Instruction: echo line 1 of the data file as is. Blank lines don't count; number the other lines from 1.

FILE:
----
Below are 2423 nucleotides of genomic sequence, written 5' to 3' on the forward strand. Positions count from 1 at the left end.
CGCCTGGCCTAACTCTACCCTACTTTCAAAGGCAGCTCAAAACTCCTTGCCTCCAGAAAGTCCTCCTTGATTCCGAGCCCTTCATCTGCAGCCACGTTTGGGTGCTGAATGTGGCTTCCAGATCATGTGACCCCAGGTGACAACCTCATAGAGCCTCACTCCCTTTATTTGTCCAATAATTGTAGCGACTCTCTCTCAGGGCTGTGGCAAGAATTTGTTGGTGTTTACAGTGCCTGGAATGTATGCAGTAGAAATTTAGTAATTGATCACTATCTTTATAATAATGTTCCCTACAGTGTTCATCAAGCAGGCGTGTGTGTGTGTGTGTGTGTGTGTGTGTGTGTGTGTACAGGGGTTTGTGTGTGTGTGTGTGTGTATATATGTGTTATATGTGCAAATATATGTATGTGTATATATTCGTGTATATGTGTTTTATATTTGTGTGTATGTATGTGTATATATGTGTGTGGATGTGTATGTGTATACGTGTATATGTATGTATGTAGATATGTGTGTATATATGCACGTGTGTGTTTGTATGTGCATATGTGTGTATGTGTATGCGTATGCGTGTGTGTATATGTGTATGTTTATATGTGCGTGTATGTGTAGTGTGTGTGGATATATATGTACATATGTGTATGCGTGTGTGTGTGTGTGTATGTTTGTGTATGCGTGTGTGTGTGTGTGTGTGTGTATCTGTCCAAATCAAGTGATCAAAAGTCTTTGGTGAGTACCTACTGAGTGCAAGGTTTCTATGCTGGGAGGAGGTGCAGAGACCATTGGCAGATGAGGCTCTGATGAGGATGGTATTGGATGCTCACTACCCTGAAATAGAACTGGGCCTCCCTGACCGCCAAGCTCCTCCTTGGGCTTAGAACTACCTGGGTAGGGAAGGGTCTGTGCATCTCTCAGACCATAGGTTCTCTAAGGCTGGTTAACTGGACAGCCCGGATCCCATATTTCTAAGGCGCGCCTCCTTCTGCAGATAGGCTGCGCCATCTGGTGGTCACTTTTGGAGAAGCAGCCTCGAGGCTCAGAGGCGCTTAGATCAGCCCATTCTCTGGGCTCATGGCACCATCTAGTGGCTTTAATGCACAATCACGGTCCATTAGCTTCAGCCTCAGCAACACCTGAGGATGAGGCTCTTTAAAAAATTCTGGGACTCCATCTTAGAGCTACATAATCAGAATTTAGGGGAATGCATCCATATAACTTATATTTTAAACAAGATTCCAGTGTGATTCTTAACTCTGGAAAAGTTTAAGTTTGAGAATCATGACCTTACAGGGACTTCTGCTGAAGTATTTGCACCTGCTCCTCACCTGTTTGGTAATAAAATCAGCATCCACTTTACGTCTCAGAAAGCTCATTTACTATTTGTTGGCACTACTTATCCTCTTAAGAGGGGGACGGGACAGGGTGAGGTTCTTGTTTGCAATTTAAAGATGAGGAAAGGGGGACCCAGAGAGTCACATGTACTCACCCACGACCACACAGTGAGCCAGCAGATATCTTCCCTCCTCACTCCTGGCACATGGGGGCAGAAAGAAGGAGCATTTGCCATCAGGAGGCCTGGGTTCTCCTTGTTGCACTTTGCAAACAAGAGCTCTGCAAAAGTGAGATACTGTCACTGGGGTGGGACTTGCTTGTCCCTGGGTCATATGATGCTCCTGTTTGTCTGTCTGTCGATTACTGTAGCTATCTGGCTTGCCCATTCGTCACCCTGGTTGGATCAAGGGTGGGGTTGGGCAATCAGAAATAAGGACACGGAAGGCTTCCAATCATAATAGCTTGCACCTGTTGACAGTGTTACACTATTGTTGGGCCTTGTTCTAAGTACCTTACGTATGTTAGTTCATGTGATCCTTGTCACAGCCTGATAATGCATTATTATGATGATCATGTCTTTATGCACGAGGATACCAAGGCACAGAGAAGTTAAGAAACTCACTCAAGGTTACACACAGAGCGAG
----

Below are 2423 nucleotides of genomic sequence, written 5' to 3' on the forward strand. Positions count from 1 at the left end.